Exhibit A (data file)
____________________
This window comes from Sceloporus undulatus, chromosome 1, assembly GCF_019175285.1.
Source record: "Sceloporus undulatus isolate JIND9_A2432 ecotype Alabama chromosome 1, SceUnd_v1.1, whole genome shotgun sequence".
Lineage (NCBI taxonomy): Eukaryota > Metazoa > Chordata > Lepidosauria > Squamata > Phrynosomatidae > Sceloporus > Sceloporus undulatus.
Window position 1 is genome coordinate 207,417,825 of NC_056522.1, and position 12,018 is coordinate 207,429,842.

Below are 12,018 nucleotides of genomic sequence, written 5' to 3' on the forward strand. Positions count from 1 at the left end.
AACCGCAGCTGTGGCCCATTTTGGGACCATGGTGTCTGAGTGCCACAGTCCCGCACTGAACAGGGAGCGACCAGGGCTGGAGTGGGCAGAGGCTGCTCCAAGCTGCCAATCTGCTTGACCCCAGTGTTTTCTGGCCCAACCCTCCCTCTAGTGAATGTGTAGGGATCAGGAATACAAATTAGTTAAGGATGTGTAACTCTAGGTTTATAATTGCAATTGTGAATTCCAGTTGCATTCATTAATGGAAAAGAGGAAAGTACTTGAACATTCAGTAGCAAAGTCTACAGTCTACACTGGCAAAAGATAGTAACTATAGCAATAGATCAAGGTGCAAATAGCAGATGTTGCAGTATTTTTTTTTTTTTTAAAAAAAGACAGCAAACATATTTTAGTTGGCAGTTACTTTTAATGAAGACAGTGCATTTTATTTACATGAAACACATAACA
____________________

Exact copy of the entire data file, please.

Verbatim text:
This window comes from Sceloporus undulatus, chromosome 1, assembly GCF_019175285.1.
Source record: "Sceloporus undulatus isolate JIND9_A2432 ecotype Alabama chromosome 1, SceUnd_v1.1, whole genome shotgun sequence".
Lineage (NCBI taxonomy): Eukaryota > Metazoa > Chordata > Lepidosauria > Squamata > Phrynosomatidae > Sceloporus > Sceloporus undulatus.
Window position 1 is genome coordinate 207,417,825 of NC_056522.1, and position 12,018 is coordinate 207,429,842.

Below are 12,018 nucleotides of genomic sequence, written 5' to 3' on the forward strand. Positions count from 1 at the left end.
AACCGCAGCTGTGGCCCATTTTGGGACCATGGTGTCTGAGTGCCACAGTCCCGCACTGAACAGGGAGCGACCAGGGCTGGAGTGGGCAGAGGCTGCTCCAAGCTGCCAATCTGCTTGACCCCAGTGTTTTCTGGCCCAACCCTCCCTCTAGTGAATGTGTAGGGATCAGGAATACAAATTAGTTAAGGATGTGTAACTCTAGGTTTATAATTGCAATTGTGAATTCCAGTTGCATTCATTAATGGAAAAGAGGAAAGTACTTGAACATTCAGTAGCAAAGTCTACAGTCTACACTGGCAAAAGATAGTAACTATAGCAATAGATCAAGGTGCAAATAGCAGATGTTGCAGTATTTTTTTTTTTTTTAAAAAAAGACAGCAAACATATTTTAGTTGGCAGTTACTTTTAATGAAGACAGTGCATTTTATTTACATGAAACACATAACA